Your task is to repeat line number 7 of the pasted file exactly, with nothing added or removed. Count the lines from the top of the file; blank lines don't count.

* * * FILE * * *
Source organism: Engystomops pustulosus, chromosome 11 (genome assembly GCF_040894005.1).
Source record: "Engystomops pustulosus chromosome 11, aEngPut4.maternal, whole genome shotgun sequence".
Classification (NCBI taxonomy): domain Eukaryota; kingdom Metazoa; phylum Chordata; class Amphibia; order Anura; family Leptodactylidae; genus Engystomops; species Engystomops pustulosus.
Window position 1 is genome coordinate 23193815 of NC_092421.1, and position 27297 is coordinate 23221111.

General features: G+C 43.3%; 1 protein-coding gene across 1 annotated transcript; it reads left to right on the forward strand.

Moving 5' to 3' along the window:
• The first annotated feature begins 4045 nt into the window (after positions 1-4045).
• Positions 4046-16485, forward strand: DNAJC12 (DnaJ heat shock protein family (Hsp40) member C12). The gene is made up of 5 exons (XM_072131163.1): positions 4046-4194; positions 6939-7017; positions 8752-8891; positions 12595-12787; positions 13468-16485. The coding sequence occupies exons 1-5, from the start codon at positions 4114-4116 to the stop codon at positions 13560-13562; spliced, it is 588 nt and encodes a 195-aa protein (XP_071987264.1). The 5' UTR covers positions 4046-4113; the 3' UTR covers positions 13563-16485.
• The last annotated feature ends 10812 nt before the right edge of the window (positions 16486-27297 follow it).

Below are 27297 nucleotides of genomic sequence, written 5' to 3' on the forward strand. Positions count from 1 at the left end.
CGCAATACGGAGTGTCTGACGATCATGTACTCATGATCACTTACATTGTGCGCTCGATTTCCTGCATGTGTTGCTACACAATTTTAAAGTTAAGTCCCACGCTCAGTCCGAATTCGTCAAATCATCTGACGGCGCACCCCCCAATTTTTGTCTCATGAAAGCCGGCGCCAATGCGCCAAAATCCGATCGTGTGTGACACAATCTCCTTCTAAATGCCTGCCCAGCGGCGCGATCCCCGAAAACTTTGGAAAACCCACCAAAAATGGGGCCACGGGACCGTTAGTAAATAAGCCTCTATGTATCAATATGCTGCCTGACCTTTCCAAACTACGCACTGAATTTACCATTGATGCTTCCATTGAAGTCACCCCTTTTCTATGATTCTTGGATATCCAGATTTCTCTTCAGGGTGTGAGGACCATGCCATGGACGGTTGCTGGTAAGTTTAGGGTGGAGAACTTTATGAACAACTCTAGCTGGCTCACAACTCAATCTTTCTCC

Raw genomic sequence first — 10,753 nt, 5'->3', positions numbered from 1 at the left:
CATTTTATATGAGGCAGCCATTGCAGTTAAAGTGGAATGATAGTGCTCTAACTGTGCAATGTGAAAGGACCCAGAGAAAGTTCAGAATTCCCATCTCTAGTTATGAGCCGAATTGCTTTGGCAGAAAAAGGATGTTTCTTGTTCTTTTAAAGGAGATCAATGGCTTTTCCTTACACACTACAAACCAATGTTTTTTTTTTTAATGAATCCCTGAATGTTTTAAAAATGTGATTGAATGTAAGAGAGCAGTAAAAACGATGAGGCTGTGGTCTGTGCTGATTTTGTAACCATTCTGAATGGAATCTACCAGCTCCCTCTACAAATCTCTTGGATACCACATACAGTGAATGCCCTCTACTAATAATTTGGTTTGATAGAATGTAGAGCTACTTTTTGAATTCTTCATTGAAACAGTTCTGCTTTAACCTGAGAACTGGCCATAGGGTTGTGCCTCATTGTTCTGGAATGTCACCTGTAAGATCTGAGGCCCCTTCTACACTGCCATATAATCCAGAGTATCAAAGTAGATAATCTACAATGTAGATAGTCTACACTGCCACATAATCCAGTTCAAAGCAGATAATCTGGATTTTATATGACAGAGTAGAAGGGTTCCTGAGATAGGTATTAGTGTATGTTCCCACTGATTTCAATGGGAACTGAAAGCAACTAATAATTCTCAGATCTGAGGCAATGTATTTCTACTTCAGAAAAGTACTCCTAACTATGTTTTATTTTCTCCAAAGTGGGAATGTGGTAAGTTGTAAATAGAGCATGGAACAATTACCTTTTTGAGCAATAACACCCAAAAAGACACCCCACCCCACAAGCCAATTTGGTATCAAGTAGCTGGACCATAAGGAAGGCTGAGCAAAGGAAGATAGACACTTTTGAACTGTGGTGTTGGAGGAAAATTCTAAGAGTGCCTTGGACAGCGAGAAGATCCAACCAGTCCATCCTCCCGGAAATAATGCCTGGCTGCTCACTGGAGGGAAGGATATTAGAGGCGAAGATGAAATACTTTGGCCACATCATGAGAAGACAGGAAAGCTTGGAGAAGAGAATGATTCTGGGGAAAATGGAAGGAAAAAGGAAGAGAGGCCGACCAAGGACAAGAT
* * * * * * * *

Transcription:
• The first annotated feature begins 4045 nt into the window (after positions 1-4045).